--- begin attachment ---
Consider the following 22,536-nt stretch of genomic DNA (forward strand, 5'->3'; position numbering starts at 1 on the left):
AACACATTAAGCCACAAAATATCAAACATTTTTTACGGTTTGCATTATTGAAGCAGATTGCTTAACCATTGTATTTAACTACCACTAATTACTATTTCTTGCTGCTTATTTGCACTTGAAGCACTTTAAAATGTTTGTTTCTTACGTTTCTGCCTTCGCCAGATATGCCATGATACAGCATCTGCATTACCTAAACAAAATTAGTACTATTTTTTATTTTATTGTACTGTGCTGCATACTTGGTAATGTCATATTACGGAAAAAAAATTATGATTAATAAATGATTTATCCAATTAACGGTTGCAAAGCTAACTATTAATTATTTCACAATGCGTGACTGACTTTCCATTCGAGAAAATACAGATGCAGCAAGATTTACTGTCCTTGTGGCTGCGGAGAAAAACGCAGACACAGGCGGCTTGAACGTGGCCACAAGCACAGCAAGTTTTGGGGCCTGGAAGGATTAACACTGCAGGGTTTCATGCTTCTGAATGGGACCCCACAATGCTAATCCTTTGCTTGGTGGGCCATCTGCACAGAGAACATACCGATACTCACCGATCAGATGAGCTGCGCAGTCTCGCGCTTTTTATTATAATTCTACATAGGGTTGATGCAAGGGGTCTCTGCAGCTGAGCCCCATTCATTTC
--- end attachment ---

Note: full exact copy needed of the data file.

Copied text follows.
Consider the following 22,536-nt stretch of genomic DNA (forward strand, 5'->3'; position numbering starts at 1 on the left):
AACACATTAAGCCACAAAATATCAAACATTTTTTACGGTTTGCATTATTGAAGCAGATTGCTTAACCATTGTATTTAACTACCACTAATTACTATTTCTTGCTGCTTATTTGCACTTGAAGCACTTTAAAATGTTTGTTTCTTACGTTTCTGCCTTCGCCAGATATGCCATGATACAGCATCTGCATTACCTAAACAAAATTAGTACTATTTTTTATTTTATTGTACTGTGCTGCATACTTGGTAATGTCATATTACGGAAAAAAAATTATGATTAATAAATGATTTATCCAATTAACGGTTGCAAAGCTAACTATTAATTATTTCACAATGCGTGACTGACTTTCCATTCGAGAAAATACAGATGCAGCAAGATTTACTGTCCTTGTGGCTGCGGAGAAAAACGCAGACACAGGCGGCTTGAACGTGGCCACAAGCACAGCAAGTTTTGGGGCCTGGAAGGATTAACACTGCAGGGTTTCATGCTTCTGAATGGGACCCCACAATGCTAATCCTTTGCTTGGTGGGCCATCTGCACAGAGAACATACCGATACTCACCGATCAGATGAGCTGCGCAGTCTCGCGCTTTTTATTATAATTCTACATAGGGTTGATGCAAGGGGTCTCTGCAGCTGAGCCCCATTCATTTC